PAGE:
This is Tara Ross’s moment – an extended moment. She is one of the country’s foremost experts on the Electoral College. This institution was put in the spotlight in 2000. And again in 2016. Tara Ross is the author of “Enlightened Democracy: The Case for the Electoral College”; a children’s book, “We Elect a President: The Story of Our Electoral College”; and the forthcoming “The Indispensable Electoral College: How the Founders’ Plan Saves Our Country from Mob Rule.”

Jay asks her a series of questions: Why do we have it? Is it fair? What should be changed about it? And so on.

This week, the men of GLoP address an issue that should not be controversial, yet somehow it is: freedom of speech on college campuses and in the culture at large. Howard Dean said on Twitter that hate speech “is not protected by the Constitution” (yes, it is). In a recent New York Times Op-Ed, a vice provost at New York University wrote that “We should thank the student protestors, the activists in Black Lives Matter and other “overly sensitive” souls for keeping watch over the soul of our republic.” Hmm. Also, did late night comedy fuel the rise of Trump? A sad farewell the the great Kate O’Beirne (read Jonah’s tribute here), Rob’s going to Cuba, and yes, the now apparently required corn hole joke (by the way, the now classic corn hole episode of GLoP which John references in the show is here).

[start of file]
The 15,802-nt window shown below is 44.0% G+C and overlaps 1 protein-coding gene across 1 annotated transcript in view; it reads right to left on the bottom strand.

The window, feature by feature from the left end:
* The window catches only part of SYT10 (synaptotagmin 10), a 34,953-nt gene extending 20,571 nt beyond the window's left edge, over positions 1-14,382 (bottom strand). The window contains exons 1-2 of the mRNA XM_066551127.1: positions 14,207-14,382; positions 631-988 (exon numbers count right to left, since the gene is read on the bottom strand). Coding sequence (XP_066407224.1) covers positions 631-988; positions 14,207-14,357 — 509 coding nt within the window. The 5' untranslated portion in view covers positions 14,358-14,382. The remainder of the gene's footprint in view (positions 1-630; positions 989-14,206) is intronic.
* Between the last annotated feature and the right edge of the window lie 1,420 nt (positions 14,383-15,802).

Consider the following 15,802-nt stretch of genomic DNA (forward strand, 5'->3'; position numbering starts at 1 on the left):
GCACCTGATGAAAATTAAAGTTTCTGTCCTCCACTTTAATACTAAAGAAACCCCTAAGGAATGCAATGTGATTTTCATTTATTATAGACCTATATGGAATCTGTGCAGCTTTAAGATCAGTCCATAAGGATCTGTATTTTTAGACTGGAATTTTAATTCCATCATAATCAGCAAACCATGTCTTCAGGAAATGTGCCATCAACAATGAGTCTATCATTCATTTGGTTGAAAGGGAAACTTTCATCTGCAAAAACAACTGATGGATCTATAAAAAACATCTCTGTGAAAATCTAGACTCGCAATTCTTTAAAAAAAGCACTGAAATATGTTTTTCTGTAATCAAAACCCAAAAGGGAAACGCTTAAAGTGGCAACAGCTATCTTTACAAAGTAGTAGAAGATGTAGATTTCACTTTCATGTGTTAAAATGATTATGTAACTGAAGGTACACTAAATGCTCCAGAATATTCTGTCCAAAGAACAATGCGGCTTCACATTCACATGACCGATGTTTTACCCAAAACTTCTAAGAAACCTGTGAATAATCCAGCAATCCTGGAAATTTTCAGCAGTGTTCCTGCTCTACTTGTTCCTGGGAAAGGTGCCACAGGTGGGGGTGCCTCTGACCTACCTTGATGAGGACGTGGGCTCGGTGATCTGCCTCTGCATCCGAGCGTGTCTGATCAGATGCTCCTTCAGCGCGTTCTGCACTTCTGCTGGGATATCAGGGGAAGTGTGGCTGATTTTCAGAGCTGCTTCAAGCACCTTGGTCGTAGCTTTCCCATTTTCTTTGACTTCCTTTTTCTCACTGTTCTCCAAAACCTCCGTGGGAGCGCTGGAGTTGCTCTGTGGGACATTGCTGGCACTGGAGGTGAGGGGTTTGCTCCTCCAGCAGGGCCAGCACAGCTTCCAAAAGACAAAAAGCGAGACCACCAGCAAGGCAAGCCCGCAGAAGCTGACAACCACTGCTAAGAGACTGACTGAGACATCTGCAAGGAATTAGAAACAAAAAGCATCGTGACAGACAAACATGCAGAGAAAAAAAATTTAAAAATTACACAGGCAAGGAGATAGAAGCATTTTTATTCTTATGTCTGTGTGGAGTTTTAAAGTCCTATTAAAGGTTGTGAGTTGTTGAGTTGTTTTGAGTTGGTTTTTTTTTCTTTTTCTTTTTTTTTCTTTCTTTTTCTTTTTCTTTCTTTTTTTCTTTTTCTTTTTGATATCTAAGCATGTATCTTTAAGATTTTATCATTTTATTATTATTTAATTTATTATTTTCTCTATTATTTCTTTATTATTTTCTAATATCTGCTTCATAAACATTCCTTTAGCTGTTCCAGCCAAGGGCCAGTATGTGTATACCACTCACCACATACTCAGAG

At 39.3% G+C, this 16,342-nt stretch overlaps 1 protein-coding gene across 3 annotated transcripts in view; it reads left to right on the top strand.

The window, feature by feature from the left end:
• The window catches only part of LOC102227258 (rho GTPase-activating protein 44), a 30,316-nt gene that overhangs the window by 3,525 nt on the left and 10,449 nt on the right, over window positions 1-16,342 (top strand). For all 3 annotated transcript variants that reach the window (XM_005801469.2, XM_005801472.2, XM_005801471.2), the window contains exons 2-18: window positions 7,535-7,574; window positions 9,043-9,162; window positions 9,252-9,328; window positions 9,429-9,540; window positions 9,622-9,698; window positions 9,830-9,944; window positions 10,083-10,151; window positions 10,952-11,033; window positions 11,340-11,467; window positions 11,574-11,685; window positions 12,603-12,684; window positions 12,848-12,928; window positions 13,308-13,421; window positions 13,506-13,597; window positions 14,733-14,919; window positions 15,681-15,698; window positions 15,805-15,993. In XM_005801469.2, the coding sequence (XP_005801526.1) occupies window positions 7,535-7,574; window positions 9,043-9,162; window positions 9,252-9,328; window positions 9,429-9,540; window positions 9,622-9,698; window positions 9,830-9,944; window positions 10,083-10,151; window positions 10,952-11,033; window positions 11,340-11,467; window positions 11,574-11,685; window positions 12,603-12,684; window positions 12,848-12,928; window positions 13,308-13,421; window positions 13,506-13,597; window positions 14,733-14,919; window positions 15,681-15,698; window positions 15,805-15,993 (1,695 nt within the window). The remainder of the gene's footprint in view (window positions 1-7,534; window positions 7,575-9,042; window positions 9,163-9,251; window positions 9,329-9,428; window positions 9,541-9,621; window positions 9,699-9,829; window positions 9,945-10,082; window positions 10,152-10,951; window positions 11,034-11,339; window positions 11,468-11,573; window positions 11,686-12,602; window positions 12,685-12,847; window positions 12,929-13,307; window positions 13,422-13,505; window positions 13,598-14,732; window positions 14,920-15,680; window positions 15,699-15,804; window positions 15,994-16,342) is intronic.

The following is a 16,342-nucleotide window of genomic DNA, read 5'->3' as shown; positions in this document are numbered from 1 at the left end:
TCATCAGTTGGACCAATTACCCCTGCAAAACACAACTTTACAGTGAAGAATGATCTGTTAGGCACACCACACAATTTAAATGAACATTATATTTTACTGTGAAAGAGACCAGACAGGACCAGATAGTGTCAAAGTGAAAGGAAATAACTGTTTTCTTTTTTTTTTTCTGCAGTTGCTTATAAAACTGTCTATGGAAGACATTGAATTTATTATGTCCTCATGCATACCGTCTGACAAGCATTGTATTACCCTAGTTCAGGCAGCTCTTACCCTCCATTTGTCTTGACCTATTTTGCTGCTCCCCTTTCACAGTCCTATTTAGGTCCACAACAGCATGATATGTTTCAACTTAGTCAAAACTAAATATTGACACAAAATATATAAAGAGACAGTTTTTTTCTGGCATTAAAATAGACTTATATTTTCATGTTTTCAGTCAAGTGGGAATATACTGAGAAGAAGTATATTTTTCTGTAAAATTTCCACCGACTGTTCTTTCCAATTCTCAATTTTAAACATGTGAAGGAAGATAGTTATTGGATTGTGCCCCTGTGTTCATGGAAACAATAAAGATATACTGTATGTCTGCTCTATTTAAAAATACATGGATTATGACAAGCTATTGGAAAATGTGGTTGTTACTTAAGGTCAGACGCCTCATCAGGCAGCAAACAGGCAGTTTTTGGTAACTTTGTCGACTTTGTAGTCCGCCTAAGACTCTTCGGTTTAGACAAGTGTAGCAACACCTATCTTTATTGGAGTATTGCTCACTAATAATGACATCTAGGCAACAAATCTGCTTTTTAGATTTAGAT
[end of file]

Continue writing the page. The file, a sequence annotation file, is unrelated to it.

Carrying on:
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Victor Davis Hanson looks at how American warfare has changed since Vietnam and explains the implications for today’s policymakers.

Jim Geraghty of National Review and Greg Corombos of Radio America are encouraged to see President Trump taking steps to make it easier for the Department of Veterans Affairs to fire bad employees.  They’re also furious, but not surprised, to learn that President Obama actually did release prisoners connected to terrorism against U.S. forces despite insisting he hadn’t done so.  And they react to the breaking news that former National Security Adviser Gen. Michael Flynn accepted money from Russia in 2015 but allegedly failed to report it.

What’s so special about the Special Forces? Mark Moyar tells all in Oppose Any Foe: The Rise of America’s Special Operations Forces.

In a 10-minute conversation with The Bookmonger, Moyar describes how Navy SEALS, Delta Force, and others differ from the conventional military, why presidents and the public are prone to romanticizing them, how President Trump ought to use them.